Dean, College of Pharmacy
Gloria Evelyn Meredith, BS, MS, PhD was appointed Dean and Chief Academic Officer of the College of Pharmacy on July 1, 2009. She received her BS and MS degrees in Biology from Southern Methodist University in Dallas, Texas. She was awarded a National Science Foundation Fellowship for her Master’s degree work. She went on to teach Biology and become a consultant in scientific writing, starting her own business in 1977. She was President and CEO of Professional Services in College Park, Maryland for 3 years. In 1980, she returned to graduate school and completed her PhD in Neuroscience in the Department of Biochemistry and Molecular and Cellular Biology (formerly the Department of Anatomy and Cell Biology) at Georgetown University School of Medicine. She was awarded an individual National Research Service Award from the National Institutes of Health (NIH) twice, the first for her PhD work and the second to conduct her postdoctoral studies at the Neuroscience Institute in Amsterdam in the Netherlands. Her career in academia began as an Assistant Professor in the Department of Anatomy and Neuroscience in the Vrije University in Amsterdam in 1986. She moved to the Royal College of Surgeons in Ireland in 1994, where she became an Associate Professor. She was given the College of Surgeons top teaching award in 1996. She returned to the USA in 1999 to take an Associate Professor position at the University of Missouri-Kansas City (UMKC) School of Medicine and had a joint appointment in the UMKC School of Pharmacy. Dr. Meredith became Professor of Cellular and Molecular Pharmacology in the Chicago Medical School in 2002 and chaired that department from 2004-2009. She then became the founding Dean of the new College of Pharmacy at Rosalind Franklin University of Medicine and Science in 2009.
Dr. Meredith is trained as a classical neuropharmacologist and has a research interest in how the brain adapts to perturbations in the brain chemical, dopamine. Her research has been continuously funded since 1994. She has a great interest in training students and has supervised several PhD students, postdoctoral fellows and Medical students in her laboratory. She received two major grants from the Irish government to conduct research into Parkinson’s disease and Epilepsy. Since returning to the USA, her research has focused on basic investigations into drug craving in an animal model of amphetamine abuse and on studies of dopamine loss and levodopa-induced dyskinesia in Parkinson’s disease. She has been continuously funded by the National Institutes of Health (NIH) since 2001. At present her funded research focuses on mechanisms underlying craving in psycho stimulant addiction. She is PI on a major grant (R01 DA016662), which is funded by the National Institutes for Drug Abuse (NIDA). She also works with animal modelsof Parkinson’s disease and is a co-investigator on a Udall Center grant (P50NS058830) and on the grant held by Dr. Steece-Collier at the Michigan StateUniversity (R01NS045132). Both grantsare funded by the National Institutes of Neurological Disease and Stroke(NINDS). She has been very productivethroughout her career with more than 160 publications. She has published in Nature magazine andseveral top journals in Neuroscience, including the Journal of Neuroscience.She has given interviews to the Irish National Broadcasting System (Ireland)and National Public Radio (USA) on her research, and has written an article onWomen and how they fare in their careers in Medical Research for the IrishTimes newspaper. She has served onvarious Review sections for NIH, chairing one session for the NationalInstitutes of Environmental Health Sciences, and another for Program Projectgrants at NIDA. She was a regular memberof a NIDA study section for the 5 years. She is also affiliated with many professional societies, including allmajor Pharmacy organizations, and serves as an officer in the local chapter ofthe American Society of Pharmacology and Experimental Therapeutics (ASPET). Sheserved on a Task Force for the Council of Deans in the American Association ofColleges of Pharmacy (AACP).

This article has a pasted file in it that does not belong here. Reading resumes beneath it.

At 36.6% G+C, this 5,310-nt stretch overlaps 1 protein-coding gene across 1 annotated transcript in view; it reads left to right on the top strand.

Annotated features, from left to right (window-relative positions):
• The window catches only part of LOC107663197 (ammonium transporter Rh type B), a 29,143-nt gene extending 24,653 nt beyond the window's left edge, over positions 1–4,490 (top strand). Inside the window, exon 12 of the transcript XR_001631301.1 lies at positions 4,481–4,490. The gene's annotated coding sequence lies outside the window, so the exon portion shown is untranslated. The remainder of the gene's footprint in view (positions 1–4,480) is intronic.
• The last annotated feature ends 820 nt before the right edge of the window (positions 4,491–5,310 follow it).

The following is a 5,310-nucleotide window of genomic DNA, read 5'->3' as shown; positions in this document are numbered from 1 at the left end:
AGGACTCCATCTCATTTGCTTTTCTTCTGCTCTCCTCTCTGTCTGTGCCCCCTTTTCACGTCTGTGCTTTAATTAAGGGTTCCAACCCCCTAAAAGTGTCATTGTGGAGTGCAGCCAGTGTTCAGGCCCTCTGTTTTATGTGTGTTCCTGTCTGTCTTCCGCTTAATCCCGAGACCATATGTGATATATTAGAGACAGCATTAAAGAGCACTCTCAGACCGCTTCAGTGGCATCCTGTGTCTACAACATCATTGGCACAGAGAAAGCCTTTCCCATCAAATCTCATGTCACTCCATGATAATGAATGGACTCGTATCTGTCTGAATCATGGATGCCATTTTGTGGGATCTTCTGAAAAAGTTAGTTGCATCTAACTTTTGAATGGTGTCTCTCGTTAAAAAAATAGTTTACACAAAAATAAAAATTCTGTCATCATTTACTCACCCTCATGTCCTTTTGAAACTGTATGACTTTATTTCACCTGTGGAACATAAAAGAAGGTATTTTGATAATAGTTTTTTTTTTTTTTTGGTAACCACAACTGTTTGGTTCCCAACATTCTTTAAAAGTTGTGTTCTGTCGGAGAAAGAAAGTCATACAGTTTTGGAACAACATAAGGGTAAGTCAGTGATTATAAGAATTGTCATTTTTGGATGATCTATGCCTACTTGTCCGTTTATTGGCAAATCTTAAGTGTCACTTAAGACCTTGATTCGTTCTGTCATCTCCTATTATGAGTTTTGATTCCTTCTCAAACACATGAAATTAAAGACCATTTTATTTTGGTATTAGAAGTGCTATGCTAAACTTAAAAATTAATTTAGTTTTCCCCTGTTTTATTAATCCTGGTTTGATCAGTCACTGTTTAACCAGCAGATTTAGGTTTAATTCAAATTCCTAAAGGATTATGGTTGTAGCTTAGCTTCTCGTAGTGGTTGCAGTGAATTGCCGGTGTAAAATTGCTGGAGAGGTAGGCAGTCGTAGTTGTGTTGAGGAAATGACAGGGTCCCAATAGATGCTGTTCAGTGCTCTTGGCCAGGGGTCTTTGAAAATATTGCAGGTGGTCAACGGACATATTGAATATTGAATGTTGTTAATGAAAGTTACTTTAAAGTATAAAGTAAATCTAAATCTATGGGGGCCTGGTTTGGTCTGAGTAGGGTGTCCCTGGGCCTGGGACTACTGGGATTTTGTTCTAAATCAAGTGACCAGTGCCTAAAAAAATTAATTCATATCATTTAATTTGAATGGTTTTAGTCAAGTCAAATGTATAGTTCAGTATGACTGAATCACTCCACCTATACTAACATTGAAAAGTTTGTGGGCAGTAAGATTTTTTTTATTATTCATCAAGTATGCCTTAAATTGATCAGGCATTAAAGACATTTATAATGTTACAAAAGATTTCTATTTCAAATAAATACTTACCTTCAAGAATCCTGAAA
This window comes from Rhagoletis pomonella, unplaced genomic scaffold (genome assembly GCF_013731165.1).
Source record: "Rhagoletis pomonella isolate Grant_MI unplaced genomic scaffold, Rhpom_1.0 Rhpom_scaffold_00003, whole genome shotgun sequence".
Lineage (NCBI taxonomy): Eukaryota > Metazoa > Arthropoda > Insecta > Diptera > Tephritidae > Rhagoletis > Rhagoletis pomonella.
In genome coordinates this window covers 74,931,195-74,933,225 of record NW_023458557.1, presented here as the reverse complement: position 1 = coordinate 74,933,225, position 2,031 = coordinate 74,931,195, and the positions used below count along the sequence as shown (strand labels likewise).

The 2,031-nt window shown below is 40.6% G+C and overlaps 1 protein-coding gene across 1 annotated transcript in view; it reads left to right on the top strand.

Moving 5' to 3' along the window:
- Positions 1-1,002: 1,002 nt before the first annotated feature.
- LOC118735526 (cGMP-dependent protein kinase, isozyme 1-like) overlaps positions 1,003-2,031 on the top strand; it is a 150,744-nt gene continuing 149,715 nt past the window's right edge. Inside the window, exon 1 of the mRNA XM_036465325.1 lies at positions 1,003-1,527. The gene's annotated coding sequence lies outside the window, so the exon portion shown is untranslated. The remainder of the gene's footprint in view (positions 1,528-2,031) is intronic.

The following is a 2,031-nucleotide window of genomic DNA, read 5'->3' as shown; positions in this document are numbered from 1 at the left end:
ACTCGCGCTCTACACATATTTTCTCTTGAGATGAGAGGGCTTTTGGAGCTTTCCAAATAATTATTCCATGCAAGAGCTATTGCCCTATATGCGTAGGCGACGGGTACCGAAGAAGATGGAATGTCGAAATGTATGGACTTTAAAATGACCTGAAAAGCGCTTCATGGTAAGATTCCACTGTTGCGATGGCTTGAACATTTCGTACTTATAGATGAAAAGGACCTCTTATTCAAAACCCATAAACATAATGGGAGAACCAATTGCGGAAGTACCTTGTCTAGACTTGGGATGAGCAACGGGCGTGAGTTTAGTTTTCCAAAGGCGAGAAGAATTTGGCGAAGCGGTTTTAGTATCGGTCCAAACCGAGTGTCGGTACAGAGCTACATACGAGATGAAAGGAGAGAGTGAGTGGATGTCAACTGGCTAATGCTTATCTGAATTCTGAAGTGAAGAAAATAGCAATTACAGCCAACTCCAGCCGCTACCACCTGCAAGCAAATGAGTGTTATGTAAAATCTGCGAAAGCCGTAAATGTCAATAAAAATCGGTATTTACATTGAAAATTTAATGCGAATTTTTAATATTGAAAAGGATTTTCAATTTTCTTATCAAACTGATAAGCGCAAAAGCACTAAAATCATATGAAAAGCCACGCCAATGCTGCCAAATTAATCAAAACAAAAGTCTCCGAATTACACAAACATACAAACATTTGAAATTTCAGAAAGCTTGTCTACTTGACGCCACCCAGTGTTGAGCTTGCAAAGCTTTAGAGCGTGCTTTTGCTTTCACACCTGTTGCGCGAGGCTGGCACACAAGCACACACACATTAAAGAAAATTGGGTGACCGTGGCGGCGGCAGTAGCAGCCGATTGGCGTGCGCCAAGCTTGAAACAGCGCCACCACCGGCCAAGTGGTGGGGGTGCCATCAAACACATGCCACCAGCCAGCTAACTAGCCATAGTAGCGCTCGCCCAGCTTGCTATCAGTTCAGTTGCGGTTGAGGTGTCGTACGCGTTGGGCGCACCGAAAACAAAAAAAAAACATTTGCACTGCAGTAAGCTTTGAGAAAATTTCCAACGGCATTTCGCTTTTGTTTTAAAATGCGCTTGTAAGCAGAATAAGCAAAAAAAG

Dr. Meredith has had extensive teaching experience including experience in course design and development,Problem-Based Learning, small group (clinical case) learning, and refresher courses for residents and surgeons. She has lectured in pharmacology, histology, anatomy and neuroscience at professional and graduate levels. She has also designed and taught laboratories for the basic sciences.
Dr. Meredith is married to Barry Roberts, PhD, a retired neuroscientist, and has two sons: Bryn Meredith is a partner in a law firm in Fortworth, Texas, and Christopher Meredith, MD is a practicing Neurosurgeon in Kansas City.
College of Pharmacy